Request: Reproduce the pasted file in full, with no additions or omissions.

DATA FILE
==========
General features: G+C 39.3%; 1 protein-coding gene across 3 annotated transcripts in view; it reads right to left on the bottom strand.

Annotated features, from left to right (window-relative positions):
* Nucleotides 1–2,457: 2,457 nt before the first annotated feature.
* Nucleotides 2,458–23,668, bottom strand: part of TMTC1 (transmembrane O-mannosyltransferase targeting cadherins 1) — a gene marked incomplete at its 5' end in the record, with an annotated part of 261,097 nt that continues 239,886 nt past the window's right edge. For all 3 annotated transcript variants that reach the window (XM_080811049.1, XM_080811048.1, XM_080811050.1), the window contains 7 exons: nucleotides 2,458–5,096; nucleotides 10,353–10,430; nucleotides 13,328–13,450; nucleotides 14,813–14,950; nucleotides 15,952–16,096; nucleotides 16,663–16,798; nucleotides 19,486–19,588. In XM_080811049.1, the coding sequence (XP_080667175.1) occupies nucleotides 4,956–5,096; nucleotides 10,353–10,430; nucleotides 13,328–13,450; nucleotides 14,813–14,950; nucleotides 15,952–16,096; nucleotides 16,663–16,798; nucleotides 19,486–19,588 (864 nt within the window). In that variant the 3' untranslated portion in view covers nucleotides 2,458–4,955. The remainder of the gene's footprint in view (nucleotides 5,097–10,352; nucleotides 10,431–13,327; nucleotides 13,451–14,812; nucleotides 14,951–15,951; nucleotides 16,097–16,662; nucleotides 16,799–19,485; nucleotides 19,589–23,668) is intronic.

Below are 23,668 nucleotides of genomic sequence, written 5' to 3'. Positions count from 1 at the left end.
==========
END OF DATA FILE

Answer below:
General features: G+C 39.3%; 1 protein-coding gene across 3 annotated transcripts in view; it reads right to left on the bottom strand.

Annotated features, from left to right (window-relative positions):
* Nucleotides 1–2,457: 2,457 nt before the first annotated feature.
* Nucleotides 2,458–23,668, bottom strand: part of TMTC1 (transmembrane O-mannosyltransferase targeting cadherins 1) — a gene marked incomplete at its 5' end in the record, with an annotated part of 261,097 nt that continues 239,886 nt past the window's right edge. For all 3 annotated transcript variants that reach the window (XM_080811049.1, XM_080811048.1, XM_080811050.1), the window contains 7 exons: nucleotides 2,458–5,096; nucleotides 10,353–10,430; nucleotides 13,328–13,450; nucleotides 14,813–14,950; nucleotides 15,952–16,096; nucleotides 16,663–16,798; nucleotides 19,486–19,588. In XM_080811049.1, the coding sequence (XP_080667175.1) occupies nucleotides 4,956–5,096; nucleotides 10,353–10,430; nucleotides 13,328–13,450; nucleotides 14,813–14,950; nucleotides 15,952–16,096; nucleotides 16,663–16,798; nucleotides 19,486–19,588 (864 nt within the window). In that variant the 3' untranslated portion in view covers nucleotides 2,458–4,955. The remainder of the gene's footprint in view (nucleotides 5,097–10,352; nucleotides 10,431–13,327; nucleotides 13,451–14,812; nucleotides 14,951–15,951; nucleotides 16,097–16,662; nucleotides 16,799–19,485; nucleotides 19,589–23,668) is intronic.

Below are 23,668 nucleotides of genomic sequence, written 5' to 3'. Positions count from 1 at the left end.